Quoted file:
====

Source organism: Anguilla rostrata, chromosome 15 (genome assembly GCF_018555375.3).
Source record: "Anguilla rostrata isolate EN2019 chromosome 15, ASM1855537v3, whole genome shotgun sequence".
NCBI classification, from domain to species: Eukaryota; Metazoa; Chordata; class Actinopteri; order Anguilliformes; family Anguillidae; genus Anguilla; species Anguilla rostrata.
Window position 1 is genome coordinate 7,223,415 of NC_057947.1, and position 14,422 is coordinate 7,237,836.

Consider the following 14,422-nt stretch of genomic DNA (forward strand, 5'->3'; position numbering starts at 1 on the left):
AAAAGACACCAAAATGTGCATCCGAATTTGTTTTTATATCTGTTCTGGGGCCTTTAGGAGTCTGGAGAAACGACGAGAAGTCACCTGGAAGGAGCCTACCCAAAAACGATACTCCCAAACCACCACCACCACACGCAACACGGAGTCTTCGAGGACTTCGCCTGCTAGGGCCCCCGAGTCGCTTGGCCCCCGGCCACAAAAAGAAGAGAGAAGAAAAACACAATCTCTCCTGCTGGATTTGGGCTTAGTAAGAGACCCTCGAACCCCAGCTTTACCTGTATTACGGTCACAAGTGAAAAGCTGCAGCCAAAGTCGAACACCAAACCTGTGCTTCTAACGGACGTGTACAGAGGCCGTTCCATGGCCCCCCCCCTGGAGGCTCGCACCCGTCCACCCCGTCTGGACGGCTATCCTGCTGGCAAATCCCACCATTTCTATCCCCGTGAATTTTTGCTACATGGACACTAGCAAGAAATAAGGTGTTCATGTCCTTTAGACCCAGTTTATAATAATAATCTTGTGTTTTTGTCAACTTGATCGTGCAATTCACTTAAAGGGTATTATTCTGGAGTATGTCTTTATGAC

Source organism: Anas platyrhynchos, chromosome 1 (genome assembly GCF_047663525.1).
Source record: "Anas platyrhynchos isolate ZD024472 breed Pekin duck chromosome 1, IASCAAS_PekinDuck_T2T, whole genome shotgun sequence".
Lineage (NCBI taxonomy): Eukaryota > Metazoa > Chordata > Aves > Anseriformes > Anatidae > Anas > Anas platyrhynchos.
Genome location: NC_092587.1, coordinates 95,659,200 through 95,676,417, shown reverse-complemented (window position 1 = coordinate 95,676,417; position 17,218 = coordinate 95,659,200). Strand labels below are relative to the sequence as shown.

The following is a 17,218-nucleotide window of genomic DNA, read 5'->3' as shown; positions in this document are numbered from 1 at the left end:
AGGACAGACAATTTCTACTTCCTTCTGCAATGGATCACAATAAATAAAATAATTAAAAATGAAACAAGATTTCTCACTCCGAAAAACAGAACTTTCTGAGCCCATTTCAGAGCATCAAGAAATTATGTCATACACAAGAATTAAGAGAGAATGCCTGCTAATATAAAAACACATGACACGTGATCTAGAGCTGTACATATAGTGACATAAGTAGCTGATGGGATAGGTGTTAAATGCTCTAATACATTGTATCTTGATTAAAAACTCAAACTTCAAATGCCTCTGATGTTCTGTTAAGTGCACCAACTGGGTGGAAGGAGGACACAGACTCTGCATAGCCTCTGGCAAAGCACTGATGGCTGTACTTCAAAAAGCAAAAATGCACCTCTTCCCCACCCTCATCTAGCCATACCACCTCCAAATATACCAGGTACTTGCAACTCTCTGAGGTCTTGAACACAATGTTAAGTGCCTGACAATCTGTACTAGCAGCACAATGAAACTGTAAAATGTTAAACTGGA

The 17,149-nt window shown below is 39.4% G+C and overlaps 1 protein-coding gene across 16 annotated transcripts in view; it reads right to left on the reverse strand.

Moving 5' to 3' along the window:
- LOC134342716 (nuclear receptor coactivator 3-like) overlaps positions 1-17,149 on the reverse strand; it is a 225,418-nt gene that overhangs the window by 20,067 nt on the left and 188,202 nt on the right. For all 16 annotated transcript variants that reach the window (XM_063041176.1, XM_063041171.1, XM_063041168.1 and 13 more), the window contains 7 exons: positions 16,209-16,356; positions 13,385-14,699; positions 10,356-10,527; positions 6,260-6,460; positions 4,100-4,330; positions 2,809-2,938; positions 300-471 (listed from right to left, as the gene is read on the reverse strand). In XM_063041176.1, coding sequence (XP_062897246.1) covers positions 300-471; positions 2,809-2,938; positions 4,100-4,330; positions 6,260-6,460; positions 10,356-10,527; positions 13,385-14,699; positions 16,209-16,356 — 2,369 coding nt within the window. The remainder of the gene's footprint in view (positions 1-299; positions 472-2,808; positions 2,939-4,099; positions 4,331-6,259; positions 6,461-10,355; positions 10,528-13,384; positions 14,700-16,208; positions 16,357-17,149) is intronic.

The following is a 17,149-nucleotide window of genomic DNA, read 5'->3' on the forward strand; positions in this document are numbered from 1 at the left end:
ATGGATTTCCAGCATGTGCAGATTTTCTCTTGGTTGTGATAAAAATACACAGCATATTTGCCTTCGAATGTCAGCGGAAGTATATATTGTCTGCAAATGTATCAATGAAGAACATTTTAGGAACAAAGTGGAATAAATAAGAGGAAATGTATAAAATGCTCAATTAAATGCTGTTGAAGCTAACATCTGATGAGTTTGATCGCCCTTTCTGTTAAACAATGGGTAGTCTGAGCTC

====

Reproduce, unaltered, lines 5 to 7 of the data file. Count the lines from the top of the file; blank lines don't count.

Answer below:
Consider the following 14,422-nt stretch of genomic DNA (forward strand, 5'->3'; position numbering starts at 1 on the left):
AAAAGACACCAAAATGTGCATCCGAATTTGTTTTTATATCTGTTCTGGGGCCTTTAGGAGTCTGGAGAAACGACGAGAAGTCACCTGGAAGGAGCCTACCCAAAAACGATACTCCCAAACCACCACCACCACACGCAACACGGAGTCTTCGAGGACTTCGCCTGCTAGGGCCCCCGAGTCGCTTGGCCCCCGGCCACAAAAAGAAGAGAGAAGAAAAACACAATCTCTCCTGCTGGATTTGGGCTTAGTAAGAGACCCTCGAACCCCAGCTTTACCTGTATTACGGTCACAAGTGAAAAGCTGCAGCCAAAGTCGAACACCAAACCTGTGCTTCTAACGGACGTGTACAGAGGCCGTTCCATGGCCCCCCCCCTGGAGGCTCGCACCCGTCCACCCCGTCTGGACGGCTATCCTGCTGGCAAATCCCACCATTTCTATCCCCGTGAATTTTTGCTACATGGACACTAGCAAGAAATAAGGTGTTCATGTCCTTTAGACCCAGTTTATAATAATAATCTTGTGTTTTTGTCAACTTGATCGTGCAATTCACTTAAAGGGTATTATTCTGGAGTATGTCTTTATGAC

Source organism: Anas platyrhynchos, chromosome 1 (genome assembly GCF_047663525.1).